HRH Princess Haya Highlights Importance of Women in Humanitarian Crises
Ladies and Gentlemen,
We are honoured that so many women shaping the future of humanitarian aid are with us today: Commissioner Georgieva, representing the European Union, which is now the biggest donor globally; my friend Ertharin Cousin, head of the World Food Programme, who leads the world's largest aid agency; and Sheikha Lubna, who is so ably guiding the rapid growth of foreign aid by the UAE.
Welcome to DIHAD 2014 and, for those of you visiting, welcome to Dubai.
We are deeply proud of the expansion of UAE foreign aid first begun by His Highness Sheikh Zayed Al Nahyan. On a per capita basis, Emirati citizens are among the most generous in the world.
We want that aid to be targeted and responsive. This is why His Highness Sheikh Mohammed began DIHAD eleven years ago to provide a forum that brings together aid providers, government officials, and the private sector to interact and improve the way we all deliver assistance.
His Highness Sheikh Mohammed is a practical man.
This is why he also created the International Humanitarian City here in Dubai -- now the largest logistics centre for aid in the world -- and Dubai Cares, with its strong focus on education. Results matter to him. As he puts it, "Our heritage is to give through deeds, not words; through projects, not rhetoric."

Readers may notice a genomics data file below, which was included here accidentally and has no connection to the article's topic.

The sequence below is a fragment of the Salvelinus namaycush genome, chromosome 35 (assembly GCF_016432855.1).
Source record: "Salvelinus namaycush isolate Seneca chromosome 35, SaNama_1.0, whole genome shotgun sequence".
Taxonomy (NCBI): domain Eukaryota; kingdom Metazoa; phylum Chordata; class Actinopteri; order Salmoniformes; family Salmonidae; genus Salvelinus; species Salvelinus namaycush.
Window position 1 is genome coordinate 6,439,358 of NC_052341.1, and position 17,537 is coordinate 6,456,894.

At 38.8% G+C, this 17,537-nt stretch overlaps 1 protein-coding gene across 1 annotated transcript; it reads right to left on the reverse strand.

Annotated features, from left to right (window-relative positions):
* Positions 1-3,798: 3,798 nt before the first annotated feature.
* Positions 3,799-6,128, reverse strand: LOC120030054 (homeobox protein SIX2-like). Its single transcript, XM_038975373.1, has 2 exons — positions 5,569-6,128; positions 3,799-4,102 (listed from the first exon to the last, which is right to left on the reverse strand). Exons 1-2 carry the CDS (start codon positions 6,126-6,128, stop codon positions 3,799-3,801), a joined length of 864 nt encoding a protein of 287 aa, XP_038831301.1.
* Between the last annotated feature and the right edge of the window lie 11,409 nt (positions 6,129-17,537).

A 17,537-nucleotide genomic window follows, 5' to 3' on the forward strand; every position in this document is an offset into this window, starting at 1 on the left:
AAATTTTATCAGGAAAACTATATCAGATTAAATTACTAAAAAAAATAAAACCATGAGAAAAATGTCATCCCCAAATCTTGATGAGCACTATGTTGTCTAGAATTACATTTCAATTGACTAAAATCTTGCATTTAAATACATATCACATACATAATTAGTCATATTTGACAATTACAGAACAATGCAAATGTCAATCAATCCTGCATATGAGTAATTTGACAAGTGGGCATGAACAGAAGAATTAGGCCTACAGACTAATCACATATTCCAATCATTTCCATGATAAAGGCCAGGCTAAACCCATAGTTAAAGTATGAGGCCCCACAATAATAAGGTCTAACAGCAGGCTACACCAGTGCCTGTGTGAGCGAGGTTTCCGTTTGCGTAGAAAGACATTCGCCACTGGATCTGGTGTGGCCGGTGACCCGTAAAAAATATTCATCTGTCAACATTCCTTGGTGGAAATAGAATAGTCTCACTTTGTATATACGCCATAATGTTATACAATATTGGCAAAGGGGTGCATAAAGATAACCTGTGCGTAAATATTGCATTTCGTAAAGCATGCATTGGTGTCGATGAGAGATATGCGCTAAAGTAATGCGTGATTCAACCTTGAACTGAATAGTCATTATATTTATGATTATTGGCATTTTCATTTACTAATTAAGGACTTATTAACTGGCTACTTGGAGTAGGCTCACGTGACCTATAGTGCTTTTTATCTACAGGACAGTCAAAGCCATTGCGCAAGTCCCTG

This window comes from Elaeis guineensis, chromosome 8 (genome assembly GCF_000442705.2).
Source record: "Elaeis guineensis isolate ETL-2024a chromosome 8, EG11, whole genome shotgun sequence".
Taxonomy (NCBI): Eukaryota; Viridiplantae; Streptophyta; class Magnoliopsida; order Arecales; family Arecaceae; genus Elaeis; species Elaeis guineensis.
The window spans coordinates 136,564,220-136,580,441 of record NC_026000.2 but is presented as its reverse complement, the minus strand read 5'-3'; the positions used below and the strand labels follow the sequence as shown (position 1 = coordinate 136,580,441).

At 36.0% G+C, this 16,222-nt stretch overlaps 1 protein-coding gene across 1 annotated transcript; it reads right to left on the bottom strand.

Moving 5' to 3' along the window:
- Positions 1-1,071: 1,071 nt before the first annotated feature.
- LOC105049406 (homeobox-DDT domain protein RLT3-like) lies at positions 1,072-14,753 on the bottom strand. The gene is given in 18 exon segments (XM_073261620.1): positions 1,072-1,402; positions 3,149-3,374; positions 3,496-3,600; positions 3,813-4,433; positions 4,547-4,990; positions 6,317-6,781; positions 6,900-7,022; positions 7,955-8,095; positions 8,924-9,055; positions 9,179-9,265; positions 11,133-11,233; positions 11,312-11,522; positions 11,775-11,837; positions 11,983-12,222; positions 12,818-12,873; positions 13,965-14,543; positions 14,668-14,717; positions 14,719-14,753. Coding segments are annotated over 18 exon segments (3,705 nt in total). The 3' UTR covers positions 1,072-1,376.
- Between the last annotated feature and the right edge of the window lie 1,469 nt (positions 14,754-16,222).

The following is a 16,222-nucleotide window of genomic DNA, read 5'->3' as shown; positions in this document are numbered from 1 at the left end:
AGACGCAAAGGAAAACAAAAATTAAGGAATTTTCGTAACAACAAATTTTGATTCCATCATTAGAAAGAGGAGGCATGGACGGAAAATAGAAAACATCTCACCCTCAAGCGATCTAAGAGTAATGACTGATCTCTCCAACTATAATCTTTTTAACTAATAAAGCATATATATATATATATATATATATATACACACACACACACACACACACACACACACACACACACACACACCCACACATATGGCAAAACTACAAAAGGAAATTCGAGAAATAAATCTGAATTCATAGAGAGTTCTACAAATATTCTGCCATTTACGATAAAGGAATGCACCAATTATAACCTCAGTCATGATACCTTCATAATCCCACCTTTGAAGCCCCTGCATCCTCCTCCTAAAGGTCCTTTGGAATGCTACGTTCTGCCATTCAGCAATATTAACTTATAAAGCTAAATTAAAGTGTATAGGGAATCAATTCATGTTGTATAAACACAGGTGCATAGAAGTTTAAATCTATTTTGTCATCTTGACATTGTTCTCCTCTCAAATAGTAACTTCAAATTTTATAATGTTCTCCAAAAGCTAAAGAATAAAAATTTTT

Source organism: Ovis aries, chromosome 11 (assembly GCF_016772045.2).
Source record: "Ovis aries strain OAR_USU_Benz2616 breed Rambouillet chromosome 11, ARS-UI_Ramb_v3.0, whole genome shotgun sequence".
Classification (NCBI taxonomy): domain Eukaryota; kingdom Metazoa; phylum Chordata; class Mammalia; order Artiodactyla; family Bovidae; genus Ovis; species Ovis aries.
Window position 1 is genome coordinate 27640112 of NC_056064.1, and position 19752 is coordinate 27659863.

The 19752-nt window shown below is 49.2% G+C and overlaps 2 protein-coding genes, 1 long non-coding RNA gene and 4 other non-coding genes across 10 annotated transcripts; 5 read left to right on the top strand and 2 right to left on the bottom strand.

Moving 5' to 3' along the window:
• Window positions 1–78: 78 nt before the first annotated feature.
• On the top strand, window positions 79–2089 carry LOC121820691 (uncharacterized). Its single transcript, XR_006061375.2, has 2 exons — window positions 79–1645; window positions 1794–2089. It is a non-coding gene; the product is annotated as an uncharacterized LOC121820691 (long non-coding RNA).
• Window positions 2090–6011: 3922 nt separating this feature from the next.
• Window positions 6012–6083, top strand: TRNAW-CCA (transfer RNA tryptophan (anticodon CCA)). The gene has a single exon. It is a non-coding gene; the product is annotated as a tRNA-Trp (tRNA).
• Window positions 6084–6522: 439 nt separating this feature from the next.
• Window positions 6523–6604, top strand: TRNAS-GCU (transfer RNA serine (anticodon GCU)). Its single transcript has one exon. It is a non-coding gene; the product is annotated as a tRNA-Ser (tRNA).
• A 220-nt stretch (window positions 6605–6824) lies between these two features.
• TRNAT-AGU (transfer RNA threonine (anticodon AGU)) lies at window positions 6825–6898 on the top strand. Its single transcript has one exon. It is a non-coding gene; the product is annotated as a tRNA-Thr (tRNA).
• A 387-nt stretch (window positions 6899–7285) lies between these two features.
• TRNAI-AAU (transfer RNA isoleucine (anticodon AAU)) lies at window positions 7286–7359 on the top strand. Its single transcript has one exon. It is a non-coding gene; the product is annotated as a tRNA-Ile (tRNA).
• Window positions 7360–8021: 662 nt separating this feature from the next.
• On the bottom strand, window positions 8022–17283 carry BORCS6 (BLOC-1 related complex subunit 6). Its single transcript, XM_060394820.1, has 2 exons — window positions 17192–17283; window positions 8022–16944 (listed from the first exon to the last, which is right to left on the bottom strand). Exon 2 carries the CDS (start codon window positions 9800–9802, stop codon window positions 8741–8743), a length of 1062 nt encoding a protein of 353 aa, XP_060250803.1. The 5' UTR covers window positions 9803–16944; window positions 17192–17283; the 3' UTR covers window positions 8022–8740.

Our theme for 2014 is women in humanitarian aid. All of us here know well that in any crisis, it is women and children who suffer first and most. You need not look any farther than Homs or Aleppo in Syria, or the civil strife in Yemen, Afghanistan and Pakistan to see painful examples. Women and children are also most often the victims of chronic hunger and poverty; poor health care; and inadequate education, violence and exploitation. But until relatively recently, women have not had enough to say in shaping policies to address these problems.
I was in a discussion recently about the most important thing women could do to build humanitarian aid. One of the participants smilingly commented, "That's simple -- convince men."
The reality is that the political world is still male-dominated. So when frustration creeps in, it is tempting for some advocates to fall into male bashing. Fundraising campaigns for aid to women and children so often adopt this tone as a multitude of NGOs and UN agencies compete for donor funding. It is an unoriginal, ineffective, and counter-productive strategy that ultimately isolates women.
We must reach out to women as they are -- parts of families and communities with values and traditions -- and not isolate them. Look what happens to aid projects when they are seen, fairly or not, as a way to impose the social ideology of outside donors -- they fail. When aid is seen as a threat, food does not get delivered, vaccines are destroyed, and aid workers are killed.
The good news is that there are men who need no convincing about supporting and investing in women. In the UAE, we are so very proud that Their Highnesses Sheikh Khalifa and Sheikh Mohammed have been champions for the education, health and empowerment of women.
A few statistics about the UAE really drive home that point. In 1972, there were only 19,000 girls enrolled in school here. Today we have 90 per cent female literacy. According to a 2010 Price Waterhouse Coopers report, "the UAE is registering the highest rate of females in higher education in the world" -- 77 per cent.